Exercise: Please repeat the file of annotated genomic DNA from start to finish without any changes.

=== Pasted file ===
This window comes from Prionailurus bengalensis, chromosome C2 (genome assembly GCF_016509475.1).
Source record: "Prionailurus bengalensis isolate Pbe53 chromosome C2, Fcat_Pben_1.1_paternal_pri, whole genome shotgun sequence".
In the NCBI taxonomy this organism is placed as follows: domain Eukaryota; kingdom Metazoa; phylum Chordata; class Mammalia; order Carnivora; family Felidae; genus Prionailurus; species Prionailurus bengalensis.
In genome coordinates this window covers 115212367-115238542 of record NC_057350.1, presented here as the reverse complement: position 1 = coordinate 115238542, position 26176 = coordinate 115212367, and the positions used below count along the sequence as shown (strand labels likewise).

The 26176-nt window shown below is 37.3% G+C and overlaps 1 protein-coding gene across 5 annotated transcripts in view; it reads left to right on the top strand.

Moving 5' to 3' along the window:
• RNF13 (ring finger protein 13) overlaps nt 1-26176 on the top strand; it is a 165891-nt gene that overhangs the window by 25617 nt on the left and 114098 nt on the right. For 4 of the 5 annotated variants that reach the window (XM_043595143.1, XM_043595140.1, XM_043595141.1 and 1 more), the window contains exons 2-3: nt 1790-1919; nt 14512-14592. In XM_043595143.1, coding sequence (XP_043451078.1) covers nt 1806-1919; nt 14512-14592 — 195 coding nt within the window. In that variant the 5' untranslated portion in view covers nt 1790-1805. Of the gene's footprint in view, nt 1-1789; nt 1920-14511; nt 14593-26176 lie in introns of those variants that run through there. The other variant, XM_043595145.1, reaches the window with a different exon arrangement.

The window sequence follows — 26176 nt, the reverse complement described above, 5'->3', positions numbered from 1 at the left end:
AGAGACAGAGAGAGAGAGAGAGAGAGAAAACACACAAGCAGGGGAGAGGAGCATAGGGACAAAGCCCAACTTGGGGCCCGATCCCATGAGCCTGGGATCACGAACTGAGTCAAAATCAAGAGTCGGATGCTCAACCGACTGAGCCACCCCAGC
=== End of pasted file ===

This window comes from Prionailurus bengalensis, chromosome C2 (genome assembly GCF_016509475.1).
Source record: "Prionailurus bengalensis isolate Pbe53 chromosome C2, Fcat_Pben_1.1_paternal_pri, whole genome shotgun sequence".
In the NCBI taxonomy this organism is placed as follows: domain Eukaryota; kingdom Metazoa; phylum Chordata; class Mammalia; order Carnivora; family Felidae; genus Prionailurus; species Prionailurus bengalensis.
In genome coordinates this window covers 115212367-115238542 of record NC_057350.1, presented here as the reverse complement: position 1 = coordinate 115238542, position 26176 = coordinate 115212367, and the positions used below count along the sequence as shown (strand labels likewise).

The 26176-nt window shown below is 37.3% G+C and overlaps 1 protein-coding gene across 5 annotated transcripts in view; it reads left to right on the top strand.

Moving 5' to 3' along the window:
• RNF13 (ring finger protein 13) overlaps nt 1-26176 on the top strand; it is a 165891-nt gene that overhangs the window by 25617 nt on the left and 114098 nt on the right. For 4 of the 5 annotated variants that reach the window (XM_043595143.1, XM_043595140.1, XM_043595141.1 and 1 more), the window contains exons 2-3: nt 1790-1919; nt 14512-14592. In XM_043595143.1, coding sequence (XP_043451078.1) covers nt 1806-1919; nt 14512-14592 — 195 coding nt within the window. In that variant the 5' untranslated portion in view covers nt 1790-1805. Of the gene's footprint in view, nt 1-1789; nt 1920-14511; nt 14593-26176 lie in introns of those variants that run through there. The other variant, XM_043595145.1, reaches the window with a different exon arrangement.

The window sequence follows — 26176 nt, the reverse complement described above, 5'->3', positions numbered from 1 at the left end:
AGAGACAGAGAGAGAGAGAGAGAGAGAAAACACACAAGCAGGGGAGAGGAGCATAGGGACAAAGCCCAACTTGGGGCCCGATCCCATGAGCCTGGGATCACGAACTGAGTCAAAATCAAGAGTCGGATGCTCAACCGACTGAGCCACCCCAGC